Braiding technology has been around for more than 150 years. Originally developed for textiles, it became a great way to encapsulate wire harness, especially in aerospace and other high reliability arenas. More recent developments in braiding materials have expanded its use to other industries. Some more common materials used on harnesses are copper, steel, brass, Nomex, Kevlar, polyester, nylon, fiberglass along with many others. This brief article was developed through a conversation with John Tomaz of Wardwell Braiding. We discussed the various uses of braiding and the ease of bringing this technology in-house.
There are many reasons why one may choose to braid a wire harness. First and foremost is that braiding increases the tensile strength and durability of the harness. If you are building a harness for a bus or an airplane, for example, it would likely be very long and heavy. As the harness is installed, it can be pulled against various bulkheads and cavities and the connectors and wires could become damaged. Baiding mitigates this damage by providing a tight outer barrier that resists damage to wire and connectors. The most common material in this situation would be Nomex, especially in aerospace and military applications. This will also keep the wire harness from expanding.
High vibration during the normal operation of any piece of high-reliability equipment, such as an aircraft, can cause chaffing damage to wire or connectors. Braiding greatly lessens this effect. Some common materials to reduce chafing would be steel or bronze.
Another reason you may choose to braid a harness is to protect it in a high-temperature situation, as heat can damage the various components of the harness. To reduce heat-transfer, a fiberglass braiding material is often used.
Electromagnetic interference (EMI) is a big problem in both data and signal transmission. Manufacturers are constantly seeking ways to minimize it. Braiding provides superior protection from EMI. Typically, copper or tin-plated copper braiding materials would be used in this situation. Further EMI reduction can be achieved by installing the connector over the metal braiding, thus grounding it in order to drain static electricity.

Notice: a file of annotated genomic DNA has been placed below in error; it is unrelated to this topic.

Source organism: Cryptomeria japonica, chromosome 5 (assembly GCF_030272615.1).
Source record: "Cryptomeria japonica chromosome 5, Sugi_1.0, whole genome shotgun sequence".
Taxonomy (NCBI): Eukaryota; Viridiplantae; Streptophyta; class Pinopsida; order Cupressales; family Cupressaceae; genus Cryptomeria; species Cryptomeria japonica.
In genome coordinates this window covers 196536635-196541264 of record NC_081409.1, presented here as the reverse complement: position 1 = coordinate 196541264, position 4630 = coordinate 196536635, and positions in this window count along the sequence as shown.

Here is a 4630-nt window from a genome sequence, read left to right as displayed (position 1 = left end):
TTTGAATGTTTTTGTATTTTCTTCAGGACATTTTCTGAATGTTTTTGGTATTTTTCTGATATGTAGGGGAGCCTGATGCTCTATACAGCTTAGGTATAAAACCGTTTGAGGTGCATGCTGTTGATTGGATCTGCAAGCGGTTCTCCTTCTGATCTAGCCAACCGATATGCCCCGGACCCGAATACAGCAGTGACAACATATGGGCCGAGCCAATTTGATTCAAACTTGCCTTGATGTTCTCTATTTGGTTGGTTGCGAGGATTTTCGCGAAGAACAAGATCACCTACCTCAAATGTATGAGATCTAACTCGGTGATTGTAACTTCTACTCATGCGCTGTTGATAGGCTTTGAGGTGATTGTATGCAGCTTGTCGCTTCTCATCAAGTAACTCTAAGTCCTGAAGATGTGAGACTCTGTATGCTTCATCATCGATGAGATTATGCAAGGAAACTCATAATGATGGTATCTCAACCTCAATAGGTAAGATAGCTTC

Finally, braiding can be used to create a more aesthetically pleasing final product. Common materials for this would be polyester or nylon.
Braiding can also be used as a product identifier. Many producers include a color strand or strands to identify them as the manufacturer of the cable assembly. In a 24-strand braid, for example, a manufacture could choose one or more different color spools for contact tracing.
Braiding is an easy process to learn and integrate into an existing operation. The folks at Wardwell Braiding wish to remind people that once they have acquired a machine, they can teach any mechanically inclined person how to set it up, how to operate it, and how to maintain the equipment in two days. They can do this at the customer site or at their facility. They will also provide customers with lists of braiding-specific material suppliers.
About Wardwell Braiding
Wardwell Braiding is a world leading supplier of braiding equipment. Since its founding in 1911 by Simon Wardwell, the Company’s engineers have continually introduced advances in braiding technology that have made Wardwell braiders the industry standard for overall value.
This article can be found in the Nov/Dec Issue of Wiring Harness News.